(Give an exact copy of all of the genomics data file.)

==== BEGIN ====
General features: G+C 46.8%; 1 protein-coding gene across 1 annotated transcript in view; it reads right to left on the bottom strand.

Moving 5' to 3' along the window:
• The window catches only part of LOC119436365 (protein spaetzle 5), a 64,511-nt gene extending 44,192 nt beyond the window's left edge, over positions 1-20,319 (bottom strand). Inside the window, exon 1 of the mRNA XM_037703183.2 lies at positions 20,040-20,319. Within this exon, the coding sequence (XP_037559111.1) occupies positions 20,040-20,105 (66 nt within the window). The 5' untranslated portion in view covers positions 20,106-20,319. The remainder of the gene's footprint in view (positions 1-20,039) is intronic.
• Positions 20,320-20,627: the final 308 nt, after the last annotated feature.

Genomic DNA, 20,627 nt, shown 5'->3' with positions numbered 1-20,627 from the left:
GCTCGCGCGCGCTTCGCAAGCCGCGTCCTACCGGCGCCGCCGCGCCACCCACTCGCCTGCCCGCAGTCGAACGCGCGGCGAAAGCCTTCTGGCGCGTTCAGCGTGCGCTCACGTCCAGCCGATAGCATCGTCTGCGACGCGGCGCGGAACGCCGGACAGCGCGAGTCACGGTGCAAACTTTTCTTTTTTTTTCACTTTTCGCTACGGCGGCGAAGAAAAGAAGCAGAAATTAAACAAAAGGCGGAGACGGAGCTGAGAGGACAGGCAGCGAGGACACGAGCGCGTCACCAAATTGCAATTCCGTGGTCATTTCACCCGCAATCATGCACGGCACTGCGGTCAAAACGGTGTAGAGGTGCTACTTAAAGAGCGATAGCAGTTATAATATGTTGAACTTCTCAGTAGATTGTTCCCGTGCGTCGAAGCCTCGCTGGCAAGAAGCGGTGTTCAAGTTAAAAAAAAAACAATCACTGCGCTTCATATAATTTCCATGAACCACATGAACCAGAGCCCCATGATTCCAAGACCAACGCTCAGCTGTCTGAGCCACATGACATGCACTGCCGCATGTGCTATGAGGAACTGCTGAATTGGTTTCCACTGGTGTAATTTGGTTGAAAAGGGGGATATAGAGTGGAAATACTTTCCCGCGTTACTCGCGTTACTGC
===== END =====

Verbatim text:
General features: G+C 46.8%; 1 protein-coding gene across 1 annotated transcript in view; it reads right to left on the bottom strand.

Moving 5' to 3' along the window:
• The window catches only part of LOC119436365 (protein spaetzle 5), a 64,511-nt gene extending 44,192 nt beyond the window's left edge, over positions 1-20,319 (bottom strand). Inside the window, exon 1 of the mRNA XM_037703183.2 lies at positions 20,040-20,319. Within this exon, the coding sequence (XP_037559111.1) occupies positions 20,040-20,105 (66 nt within the window). The 5' untranslated portion in view covers positions 20,106-20,319. The remainder of the gene's footprint in view (positions 1-20,039) is intronic.
• Positions 20,320-20,627: the final 308 nt, after the last annotated feature.

Genomic DNA, 20,627 nt, shown 5'->3' with positions numbered 1-20,627 from the left:
GCTCGCGCGCGCTTCGCAAGCCGCGTCCTACCGGCGCCGCCGCGCCACCCACTCGCCTGCCCGCAGTCGAACGCGCGGCGAAAGCCTTCTGGCGCGTTCAGCGTGCGCTCACGTCCAGCCGATAGCATCGTCTGCGACGCGGCGCGGAACGCCGGACAGCGCGAGTCACGGTGCAAACTTTTCTTTTTTTTTCACTTTTCGCTACGGCGGCGAAGAAAAGAAGCAGAAATTAAACAAAAGGCGGAGACGGAGCTGAGAGGACAGGCAGCGAGGACACGAGCGCGTCACCAAATTGCAATTCCGTGGTCATTTCACCCGCAATCATGCACGGCACTGCGGTCAAAACGGTGTAGAGGTGCTACTTAAAGAGCGATAGCAGTTATAATATGTTGAACTTCTCAGTAGATTGTTCCCGTGCGTCGAAGCCTCGCTGGCAAGAAGCGGTGTTCAAGTTAAAAAAAAAACAATCACTGCGCTTCATATAATTTCCATGAACCACATGAACCAGAGCCCCATGATTCCAAGACCAACGCTCAGCTGTCTGAGCCACATGACATGCACTGCCGCATGTGCTATGAGGAACTGCTGAATTGGTTTCCACTGGTGTAATTTGGTTGAAAAGGGGGATATAGAGTGGAAATACTTTCCCGCGTTACTCGCGTTACTGC